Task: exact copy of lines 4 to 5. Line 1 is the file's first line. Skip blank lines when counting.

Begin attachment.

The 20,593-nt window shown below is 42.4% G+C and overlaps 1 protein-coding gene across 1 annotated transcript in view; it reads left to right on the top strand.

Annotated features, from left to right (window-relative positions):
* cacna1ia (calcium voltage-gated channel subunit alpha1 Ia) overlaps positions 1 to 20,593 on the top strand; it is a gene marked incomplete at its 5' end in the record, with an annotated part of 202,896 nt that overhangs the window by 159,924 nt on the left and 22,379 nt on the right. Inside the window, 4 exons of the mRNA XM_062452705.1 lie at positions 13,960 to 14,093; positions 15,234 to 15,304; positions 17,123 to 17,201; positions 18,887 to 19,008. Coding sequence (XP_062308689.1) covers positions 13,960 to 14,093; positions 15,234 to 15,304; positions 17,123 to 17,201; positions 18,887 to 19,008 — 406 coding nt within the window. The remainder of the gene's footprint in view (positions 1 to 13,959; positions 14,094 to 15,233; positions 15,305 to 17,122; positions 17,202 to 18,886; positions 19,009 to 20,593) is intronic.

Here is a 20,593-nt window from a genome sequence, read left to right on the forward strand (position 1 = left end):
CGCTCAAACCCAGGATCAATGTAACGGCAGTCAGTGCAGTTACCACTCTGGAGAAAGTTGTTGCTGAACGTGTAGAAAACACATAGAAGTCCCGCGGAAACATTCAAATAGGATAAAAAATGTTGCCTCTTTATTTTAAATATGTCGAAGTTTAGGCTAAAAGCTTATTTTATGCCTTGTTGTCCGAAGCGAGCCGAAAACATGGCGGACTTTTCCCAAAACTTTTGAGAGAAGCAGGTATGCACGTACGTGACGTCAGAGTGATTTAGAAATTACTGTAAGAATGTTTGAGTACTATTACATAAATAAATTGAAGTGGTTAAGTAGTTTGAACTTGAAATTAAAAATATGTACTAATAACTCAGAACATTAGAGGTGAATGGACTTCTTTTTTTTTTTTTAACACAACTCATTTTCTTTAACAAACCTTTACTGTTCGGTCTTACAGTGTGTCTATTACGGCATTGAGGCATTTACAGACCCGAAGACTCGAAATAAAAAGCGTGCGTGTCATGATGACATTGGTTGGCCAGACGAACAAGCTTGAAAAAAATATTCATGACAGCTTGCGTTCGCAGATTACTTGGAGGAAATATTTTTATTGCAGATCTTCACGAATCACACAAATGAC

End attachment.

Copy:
Here is a 20,593-nt window from a genome sequence, read left to right on the forward strand (position 1 = left end):
CGCTCAAACCCAGGATCAATGTAACGGCAGTCAGTGCAGTTACCACTCTGGAGAAAGTTGTTGCTGAACGTGTAGAAAACACATAGAAGTCCCGCGGAAACATTCAAATAGGATAAAAAATGTTGCCTCTTTATTTTAAATATGTCGAAGTTTAGGCTAAAAGCTTATTTTATGCCTTGTTGTCCGAAGCGAGCCGAAAACATGGCGGACTTTTCCCAAAACTTTTGAGAGAAGCAGGTATGCACGTACGTGACGTCAGAGTGATTTAGAAATTACTGTAAGAATGTTTGAGTACTATTACATAAATAAATTGAAGTGGTTAAGTAGTTTGAACTTGAAATTAAAAATATGTACTAATAACTCAGAACATTAGAGGTGAATGGACTTCTTTTTTTTTTTTTAACACAACTCATTTTCTTTAACAAACCTTTACTGTTCGGTCTTACAGTGTGTCTATTACGGCATTGAGGCATTTACAGACCCGAAGACTCGAAATAAAAAGCGTGCGTGTCATGATGACATTGGTTGGCCAGACGAACAAGCTTGAAAAAAATATTCATGACAGCTTGCGTTCGCAGATTACTTGGAGGAAATATTTTTATTGCAGATCTTCACGAATCACACAAATGAC